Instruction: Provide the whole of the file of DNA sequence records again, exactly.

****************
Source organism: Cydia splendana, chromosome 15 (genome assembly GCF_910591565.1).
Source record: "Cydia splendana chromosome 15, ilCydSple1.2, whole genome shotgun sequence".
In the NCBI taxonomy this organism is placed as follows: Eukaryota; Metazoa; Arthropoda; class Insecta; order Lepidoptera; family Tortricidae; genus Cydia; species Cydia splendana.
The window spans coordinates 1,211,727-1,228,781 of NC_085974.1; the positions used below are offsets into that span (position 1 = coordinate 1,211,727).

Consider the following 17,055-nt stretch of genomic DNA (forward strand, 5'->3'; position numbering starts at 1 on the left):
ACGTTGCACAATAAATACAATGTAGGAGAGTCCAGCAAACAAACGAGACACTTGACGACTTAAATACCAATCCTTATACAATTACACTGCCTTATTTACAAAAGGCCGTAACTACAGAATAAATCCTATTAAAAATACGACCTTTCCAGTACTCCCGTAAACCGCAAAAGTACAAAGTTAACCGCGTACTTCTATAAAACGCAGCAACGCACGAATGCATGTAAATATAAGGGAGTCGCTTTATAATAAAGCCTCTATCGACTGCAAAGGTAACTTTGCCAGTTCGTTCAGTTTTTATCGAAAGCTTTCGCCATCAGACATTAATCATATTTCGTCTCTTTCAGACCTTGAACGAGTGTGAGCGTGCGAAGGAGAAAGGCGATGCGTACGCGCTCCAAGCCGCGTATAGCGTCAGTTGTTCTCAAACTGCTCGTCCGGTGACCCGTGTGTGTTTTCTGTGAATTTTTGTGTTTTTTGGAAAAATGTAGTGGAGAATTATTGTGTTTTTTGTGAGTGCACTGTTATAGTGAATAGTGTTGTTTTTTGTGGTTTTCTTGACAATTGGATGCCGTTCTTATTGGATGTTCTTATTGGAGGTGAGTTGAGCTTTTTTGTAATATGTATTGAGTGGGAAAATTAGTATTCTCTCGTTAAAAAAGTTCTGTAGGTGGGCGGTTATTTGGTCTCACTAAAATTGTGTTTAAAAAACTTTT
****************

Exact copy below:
Source organism: Cydia splendana, chromosome 15 (genome assembly GCF_910591565.1).
Source record: "Cydia splendana chromosome 15, ilCydSple1.2, whole genome shotgun sequence".
In the NCBI taxonomy this organism is placed as follows: Eukaryota; Metazoa; Arthropoda; class Insecta; order Lepidoptera; family Tortricidae; genus Cydia; species Cydia splendana.
The window spans coordinates 1,211,727-1,228,781 of NC_085974.1; the positions used below are offsets into that span (position 1 = coordinate 1,211,727).

Consider the following 17,055-nt stretch of genomic DNA (forward strand, 5'->3'; position numbering starts at 1 on the left):
ACGTTGCACAATAAATACAATGTAGGAGAGTCCAGCAAACAAACGAGACACTTGACGACTTAAATACCAATCCTTATACAATTACACTGCCTTATTTACAAAAGGCCGTAACTACAGAATAAATCCTATTAAAAATACGACCTTTCCAGTACTCCCGTAAACCGCAAAAGTACAAAGTTAACCGCGTACTTCTATAAAACGCAGCAACGCACGAATGCATGTAAATATAAGGGAGTCGCTTTATAATAAAGCCTCTATCGACTGCAAAGGTAACTTTGCCAGTTCGTTCAGTTTTTATCGAAAGCTTTCGCCATCAGACATTAATCATATTTCGTCTCTTTCAGACCTTGAACGAGTGTGAGCGTGCGAAGGAGAAAGGCGATGCGTACGCGCTCCAAGCCGCGTATAGCGTCAGTTGTTCTCAAACTGCTCGTCCGGTGACCCGTGTGTGTTTTCTGTGAATTTTTGTGTTTTTTGGAAAAATGTAGTGGAGAATTATTGTGTTTTTTGTGAGTGCACTGTTATAGTGAATAGTGTTGTTTTTTGTGGTTTTCTTGACAATTGGATGCCGTTCTTATTGGATGTTCTTATTGGAGGTGAGTTGAGCTTTTTTGTAATATGTATTGAGTGGGAAAATTAGTATTCTCTCGTTAAAAAAGTTCTGTAGGTGGGCGGTTATTTGGTCTCACTAAAATTGTGTTTAAAAAACTTTT